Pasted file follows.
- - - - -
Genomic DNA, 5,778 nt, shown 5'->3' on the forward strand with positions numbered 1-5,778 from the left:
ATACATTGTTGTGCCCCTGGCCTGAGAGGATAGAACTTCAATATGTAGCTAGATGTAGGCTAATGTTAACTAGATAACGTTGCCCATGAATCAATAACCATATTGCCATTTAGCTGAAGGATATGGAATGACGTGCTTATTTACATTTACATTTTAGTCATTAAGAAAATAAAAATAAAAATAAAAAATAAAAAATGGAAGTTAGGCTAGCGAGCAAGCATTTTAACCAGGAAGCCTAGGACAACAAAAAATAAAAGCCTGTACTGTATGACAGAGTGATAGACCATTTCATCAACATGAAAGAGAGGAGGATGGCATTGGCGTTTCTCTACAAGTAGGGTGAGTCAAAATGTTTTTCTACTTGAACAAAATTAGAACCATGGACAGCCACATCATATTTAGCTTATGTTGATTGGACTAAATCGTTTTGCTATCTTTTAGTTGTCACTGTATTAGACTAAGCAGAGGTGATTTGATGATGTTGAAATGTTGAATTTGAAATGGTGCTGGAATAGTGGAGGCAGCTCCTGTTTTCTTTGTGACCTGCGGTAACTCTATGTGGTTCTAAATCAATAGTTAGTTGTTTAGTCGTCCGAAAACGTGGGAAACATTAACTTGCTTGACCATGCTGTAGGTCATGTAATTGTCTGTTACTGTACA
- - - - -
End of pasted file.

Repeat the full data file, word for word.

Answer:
Genomic DNA, 5,778 nt, shown 5'->3' on the forward strand with positions numbered 1-5,778 from the left:
ATACATTGTTGTGCCCCTGGCCTGAGAGGATAGAACTTCAATATGTAGCTAGATGTAGGCTAATGTTAACTAGATAACGTTGCCCATGAATCAATAACCATATTGCCATTTAGCTGAAGGATATGGAATGACGTGCTTATTTACATTTACATTTTAGTCATTAAGAAAATAAAAATAAAAATAAAAAATAAAAAATGGAAGTTAGGCTAGCGAGCAAGCATTTTAACCAGGAAGCCTAGGACAACAAAAAATAAAAGCCTGTACTGTATGACAGAGTGATAGACCATTTCATCAACATGAAAGAGAGGAGGATGGCATTGGCGTTTCTCTACAAGTAGGGTGAGTCAAAATGTTTTTCTACTTGAACAAAATTAGAACCATGGACAGCCACATCATATTTAGCTTATGTTGATTGGACTAAATCGTTTTGCTATCTTTTAGTTGTCACTGTATTAGACTAAGCAGAGGTGATTTGATGATGTTGAAATGTTGAATTTGAAATGGTGCTGGAATAGTGGAGGCAGCTCCTGTTTTCTTTGTGACCTGCGGTAACTCTATGTGGTTCTAAATCAATAGTTAGTTGTTTAGTCGTCCGAAAACGTGGGAAACATTAACTTGCTTGACCATGCTGTAGGTCATGTAATTGTCTGTTACTGTACA